The government of Northern Ireland is aiming to use the digital provision of services to help reduce its workforce by 10 per cent.
Caron Alexander, director of digital services for the Northern Ireland civil service, told a conference this would mean a “total re-engineering about how we deliver our services”.
Speaking at The Public Sector Show in London she said: “We have to reduce the size of the public sector by 10 per cent. Doing digital is the only way we can do that.”
Alexander said 16 services were planned to be delivered digitally by 2016, but people needed to be persuaded to switch, with half of people in Northern Ireland still using the phone to renew car documents.
During a discussion of digital services Oliver Morley, CEO of the DVLA, said digital would form “a big part” of a target to produce 30 per cent efficiencies over the next two years.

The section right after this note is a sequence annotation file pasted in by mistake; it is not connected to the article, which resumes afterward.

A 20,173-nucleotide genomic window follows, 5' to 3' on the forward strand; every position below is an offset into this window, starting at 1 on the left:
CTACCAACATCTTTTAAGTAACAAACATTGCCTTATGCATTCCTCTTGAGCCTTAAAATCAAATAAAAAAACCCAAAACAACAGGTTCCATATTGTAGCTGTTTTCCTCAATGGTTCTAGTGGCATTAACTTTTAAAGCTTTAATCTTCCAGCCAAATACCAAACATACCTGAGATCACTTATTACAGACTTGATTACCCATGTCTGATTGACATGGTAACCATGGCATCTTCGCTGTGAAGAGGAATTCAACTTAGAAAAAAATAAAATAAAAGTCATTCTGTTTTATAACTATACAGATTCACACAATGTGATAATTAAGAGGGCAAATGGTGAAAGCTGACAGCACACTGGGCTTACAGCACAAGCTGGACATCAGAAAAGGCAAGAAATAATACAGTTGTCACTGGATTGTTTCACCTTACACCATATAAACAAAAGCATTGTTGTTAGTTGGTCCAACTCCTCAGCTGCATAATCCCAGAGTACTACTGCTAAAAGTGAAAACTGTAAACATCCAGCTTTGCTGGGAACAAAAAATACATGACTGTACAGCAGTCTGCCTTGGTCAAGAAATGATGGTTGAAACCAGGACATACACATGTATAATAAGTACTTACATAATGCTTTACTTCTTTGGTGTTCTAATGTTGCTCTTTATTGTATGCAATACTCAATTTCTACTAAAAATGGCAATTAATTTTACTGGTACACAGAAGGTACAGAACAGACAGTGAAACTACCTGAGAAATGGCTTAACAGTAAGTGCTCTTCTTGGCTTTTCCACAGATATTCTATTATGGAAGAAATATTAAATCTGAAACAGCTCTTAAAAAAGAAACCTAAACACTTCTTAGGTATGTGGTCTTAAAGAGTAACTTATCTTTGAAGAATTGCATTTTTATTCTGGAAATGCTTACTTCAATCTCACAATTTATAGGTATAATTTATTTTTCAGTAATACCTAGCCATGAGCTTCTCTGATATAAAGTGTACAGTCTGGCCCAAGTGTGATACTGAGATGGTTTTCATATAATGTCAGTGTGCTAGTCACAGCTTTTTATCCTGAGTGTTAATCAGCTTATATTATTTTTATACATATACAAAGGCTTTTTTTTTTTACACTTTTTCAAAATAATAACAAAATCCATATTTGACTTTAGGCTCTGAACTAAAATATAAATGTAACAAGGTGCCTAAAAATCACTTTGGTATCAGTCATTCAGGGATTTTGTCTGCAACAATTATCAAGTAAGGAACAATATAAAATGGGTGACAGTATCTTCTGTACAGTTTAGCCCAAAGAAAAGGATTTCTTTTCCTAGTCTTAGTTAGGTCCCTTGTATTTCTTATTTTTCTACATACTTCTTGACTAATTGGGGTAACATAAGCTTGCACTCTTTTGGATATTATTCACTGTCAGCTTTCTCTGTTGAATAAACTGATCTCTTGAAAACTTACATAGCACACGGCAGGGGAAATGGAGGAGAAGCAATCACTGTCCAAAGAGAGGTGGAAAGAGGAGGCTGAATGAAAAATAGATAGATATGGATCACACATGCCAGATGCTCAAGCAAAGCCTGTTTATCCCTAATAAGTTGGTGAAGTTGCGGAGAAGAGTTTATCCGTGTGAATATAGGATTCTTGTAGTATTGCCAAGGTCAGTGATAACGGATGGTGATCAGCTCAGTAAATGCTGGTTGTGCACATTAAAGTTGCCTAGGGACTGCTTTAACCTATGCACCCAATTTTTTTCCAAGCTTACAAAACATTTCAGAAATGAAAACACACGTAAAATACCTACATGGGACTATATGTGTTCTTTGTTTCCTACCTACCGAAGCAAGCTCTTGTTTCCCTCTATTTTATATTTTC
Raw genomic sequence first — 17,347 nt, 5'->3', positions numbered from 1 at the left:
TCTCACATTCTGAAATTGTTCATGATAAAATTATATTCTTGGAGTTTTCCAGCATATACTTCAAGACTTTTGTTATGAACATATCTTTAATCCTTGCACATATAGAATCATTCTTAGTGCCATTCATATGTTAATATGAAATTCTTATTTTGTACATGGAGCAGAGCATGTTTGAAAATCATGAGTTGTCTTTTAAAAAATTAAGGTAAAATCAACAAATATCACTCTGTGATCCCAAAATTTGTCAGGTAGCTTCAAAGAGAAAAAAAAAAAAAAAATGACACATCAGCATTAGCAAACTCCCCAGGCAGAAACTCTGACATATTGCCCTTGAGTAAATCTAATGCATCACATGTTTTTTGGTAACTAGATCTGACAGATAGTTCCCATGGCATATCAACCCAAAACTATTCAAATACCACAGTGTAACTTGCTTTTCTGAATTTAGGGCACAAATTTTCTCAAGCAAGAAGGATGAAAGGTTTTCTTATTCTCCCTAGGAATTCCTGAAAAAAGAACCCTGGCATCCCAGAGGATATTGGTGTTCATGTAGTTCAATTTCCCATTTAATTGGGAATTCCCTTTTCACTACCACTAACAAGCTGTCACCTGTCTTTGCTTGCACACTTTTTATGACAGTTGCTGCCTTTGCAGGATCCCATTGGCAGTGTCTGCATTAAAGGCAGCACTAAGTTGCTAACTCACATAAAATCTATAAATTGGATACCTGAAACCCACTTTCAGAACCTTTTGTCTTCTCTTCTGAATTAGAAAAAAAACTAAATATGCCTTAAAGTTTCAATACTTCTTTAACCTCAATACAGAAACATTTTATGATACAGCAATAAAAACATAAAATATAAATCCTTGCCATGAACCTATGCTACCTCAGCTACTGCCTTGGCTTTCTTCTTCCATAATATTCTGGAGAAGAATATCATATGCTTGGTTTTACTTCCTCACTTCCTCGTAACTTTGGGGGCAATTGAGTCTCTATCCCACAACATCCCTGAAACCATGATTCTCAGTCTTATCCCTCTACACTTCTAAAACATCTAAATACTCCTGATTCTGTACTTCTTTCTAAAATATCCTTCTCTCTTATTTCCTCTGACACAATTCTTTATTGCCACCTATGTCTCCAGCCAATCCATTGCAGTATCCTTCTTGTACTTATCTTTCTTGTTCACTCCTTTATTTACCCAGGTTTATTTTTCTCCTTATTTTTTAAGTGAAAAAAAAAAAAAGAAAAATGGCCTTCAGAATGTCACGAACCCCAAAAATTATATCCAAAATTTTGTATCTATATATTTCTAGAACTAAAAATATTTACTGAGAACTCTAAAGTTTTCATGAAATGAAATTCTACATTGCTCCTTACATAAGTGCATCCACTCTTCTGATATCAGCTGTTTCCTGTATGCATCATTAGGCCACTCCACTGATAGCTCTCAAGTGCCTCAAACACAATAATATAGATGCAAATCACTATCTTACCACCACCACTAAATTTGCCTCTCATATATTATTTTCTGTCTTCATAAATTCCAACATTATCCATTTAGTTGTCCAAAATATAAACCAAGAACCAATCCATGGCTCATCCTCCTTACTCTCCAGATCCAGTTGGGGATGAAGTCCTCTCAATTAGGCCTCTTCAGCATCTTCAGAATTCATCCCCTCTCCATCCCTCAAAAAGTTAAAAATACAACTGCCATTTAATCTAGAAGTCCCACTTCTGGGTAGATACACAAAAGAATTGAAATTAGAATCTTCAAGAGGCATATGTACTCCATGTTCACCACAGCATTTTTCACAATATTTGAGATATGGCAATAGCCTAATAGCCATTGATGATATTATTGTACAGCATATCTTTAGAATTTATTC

“The majority of those savings are coming from non-staff costs,” he said, referring to the recent abolition of the driving licence paper counterpart.
Speaking of digital services in general he said: “Our goal is to be able to provide this kind of huge scale architecture which allows government to be at the heart of interactions, without getting in the way, and enabling new businesses and uses.”
Mike Potter, digital transformation director at HMRC, said his department sent 200 million letters each year, making up a seventh of the total post delivered in the UK.
“We have a funding reduction which we have to address,” he said.